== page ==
Jorge Cela Trulock’s last job was to take care of the style of the Spanish Television news programs. There he was respected as an authority that he did not claim, but that floated in the calm and polite air with which he surrounded his corrections. Editor and writer of novels, for him he would have signed with the initials JCT, because he never in his life wanted to boast of anything, least of all having a Nobel Prize for his brother. Camilo José Cela, who was called Camilo with the Prize, He always had him as his little brother, but he tried not to present himself as such or express in any place neither envy nor disdain. He was 88 years old and died last Friday in Madrid, where he was born. In 1964, with Camilo and some of his brothers, they founded Alfaguara, of which they had editorial control until the label became part of the Santillana Group.
At noon when his brother won the Nobel Prize, Jorge was fulfilling his duties at TVE. Jesús Hermida wanted to attract him to the afternoon program in which Don Camilo acted as a social gathering, and Jorge agreed at the end as if he were fulfilling a work obligation. In many interviews of the time, journalists encouraged by the controversies surrounding Spain’s most popular writer in recent decades tried to find some trace of reluctance in their younger brother. He always declared admiration and respect for him, and followed with a fraternal attitude the tributes that his son, the writer Camilo José Cela Conde, organized on the occasion of the centenary of the author’s birth. In 1987, when CJC won the Prince of Asturias Award, Jorge Cela wrote in EL PAÍS: “My friends from EL PAÍS tell me that I must write about fifty lines as long as CJC has claimed the language. (…) And it turns out that it is going well for Camilo to vindicate. Because the language has always embroidered it, something that not even its enemies, who always exist, can deny it, and it has embroidered it because it learned it in the classics, when I was not yet born, and it was not forgotten, and especially not he wanted to forget it ”.
Since his performance as an editor, he has worked in favor of the careers of other colleagues
Among the legends that circulated about Jorge Cela’s literary aspirations there is one that tells that his family, encouraged by the success of the eldest son, confined him to prepare to match him. One day, according to this story, his teenage friends went to look for him to play in those postwar streets of Madrid. The maid dissuaded them from looking for him: “The young man is reading Dostoevsky.” Far from this Cela Trulock any temptation to emulate or fight for fame. A writer himself, he was publishing his books, novels or stories, with the rhythm that he wanted, without competing with the Nobel Prize winner or any of his contemporaries. On the contrary, since his work as editor he has worked in favor of the careers of other colleagues who in the sixties of the last century wanted to make their way down the path of recognition. One of them, Manuel Vicent, published with the Alfaguara de los Cela his first book, a short novel, The wheezing, that appeared in a collection of novels among which were also Alfonso Grosso and Jesús Torbado. The author of Tram to Malvarrosa said this Sunday: “He published that book, it led me to compete for the first prize I won, the Alfaguara of its time, and it was an incredible help for my whole life. That’s why I always called him ‘Cela el bueno’.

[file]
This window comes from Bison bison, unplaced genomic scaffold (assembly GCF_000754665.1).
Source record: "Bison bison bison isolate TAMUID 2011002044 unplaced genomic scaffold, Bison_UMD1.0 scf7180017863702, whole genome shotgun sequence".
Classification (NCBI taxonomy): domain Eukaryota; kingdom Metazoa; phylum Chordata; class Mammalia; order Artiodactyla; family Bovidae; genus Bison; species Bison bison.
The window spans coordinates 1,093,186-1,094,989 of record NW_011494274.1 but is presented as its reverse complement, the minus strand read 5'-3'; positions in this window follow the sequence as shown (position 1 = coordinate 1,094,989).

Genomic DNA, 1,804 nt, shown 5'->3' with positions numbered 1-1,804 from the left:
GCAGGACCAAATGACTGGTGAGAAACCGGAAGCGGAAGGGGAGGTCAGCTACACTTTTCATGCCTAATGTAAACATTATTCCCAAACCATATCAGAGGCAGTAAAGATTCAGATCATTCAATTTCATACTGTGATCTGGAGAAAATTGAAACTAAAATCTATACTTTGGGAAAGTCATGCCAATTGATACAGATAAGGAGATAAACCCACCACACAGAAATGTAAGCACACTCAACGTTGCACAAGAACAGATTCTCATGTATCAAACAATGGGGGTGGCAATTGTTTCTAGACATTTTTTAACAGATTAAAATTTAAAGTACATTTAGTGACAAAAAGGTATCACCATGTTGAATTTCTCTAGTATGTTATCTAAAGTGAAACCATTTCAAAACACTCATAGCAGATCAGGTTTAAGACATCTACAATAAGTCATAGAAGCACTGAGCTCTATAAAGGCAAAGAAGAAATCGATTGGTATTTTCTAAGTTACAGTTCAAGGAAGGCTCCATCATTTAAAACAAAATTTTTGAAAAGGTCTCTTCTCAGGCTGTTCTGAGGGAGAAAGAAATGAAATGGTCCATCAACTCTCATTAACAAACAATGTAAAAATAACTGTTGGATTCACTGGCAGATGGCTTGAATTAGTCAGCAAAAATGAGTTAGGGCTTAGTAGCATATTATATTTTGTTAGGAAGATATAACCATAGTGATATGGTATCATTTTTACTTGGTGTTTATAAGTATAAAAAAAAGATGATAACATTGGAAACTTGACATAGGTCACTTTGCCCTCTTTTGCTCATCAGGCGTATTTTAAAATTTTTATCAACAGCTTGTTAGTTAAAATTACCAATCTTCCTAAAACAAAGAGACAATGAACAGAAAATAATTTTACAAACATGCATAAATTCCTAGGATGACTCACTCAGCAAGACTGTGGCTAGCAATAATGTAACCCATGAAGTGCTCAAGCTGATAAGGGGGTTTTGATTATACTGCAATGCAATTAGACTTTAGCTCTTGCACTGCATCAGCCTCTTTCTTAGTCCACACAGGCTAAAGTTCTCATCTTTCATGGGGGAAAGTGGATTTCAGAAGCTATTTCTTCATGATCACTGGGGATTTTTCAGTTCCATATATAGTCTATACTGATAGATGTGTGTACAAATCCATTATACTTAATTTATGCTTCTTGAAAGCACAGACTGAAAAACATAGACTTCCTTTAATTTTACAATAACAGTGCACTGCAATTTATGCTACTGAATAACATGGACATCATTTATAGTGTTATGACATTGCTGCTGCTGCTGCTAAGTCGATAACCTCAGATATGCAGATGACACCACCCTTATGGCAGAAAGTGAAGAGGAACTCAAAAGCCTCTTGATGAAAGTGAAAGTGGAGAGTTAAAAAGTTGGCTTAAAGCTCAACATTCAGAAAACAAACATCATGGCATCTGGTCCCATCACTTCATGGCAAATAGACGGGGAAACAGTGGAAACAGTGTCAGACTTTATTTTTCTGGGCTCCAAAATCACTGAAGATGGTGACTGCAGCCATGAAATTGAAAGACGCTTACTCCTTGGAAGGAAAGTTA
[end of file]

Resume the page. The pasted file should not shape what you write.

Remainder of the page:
He was, say colleagues he had on TVE, “a man of character, but he was not a fighter,” and he was shy, unable to use his knowledge to humiliate his companions. But he was a tenacious defender of the language, capable of spending hours explaining “that there is no plural alternative”, patiently defending the language from what he considered an irreversible deterioration. He said he was there, in the newsroom, as an assistant to those who had doubts. As a novelist he maintained that humility of character to the end. At that time when the manuscript was already delivered on disk, he would go to publishers displaying that container with these words: “Here is the disk.”
He was the author of several novels. With All windows (1994) returned as the author to Alfaguara and in The deceptive good of words (Huerga and Fierro, 2015) demonstrated his most public passion, of which he was so proud: to watch how others wrote without ever showing off how he wrote.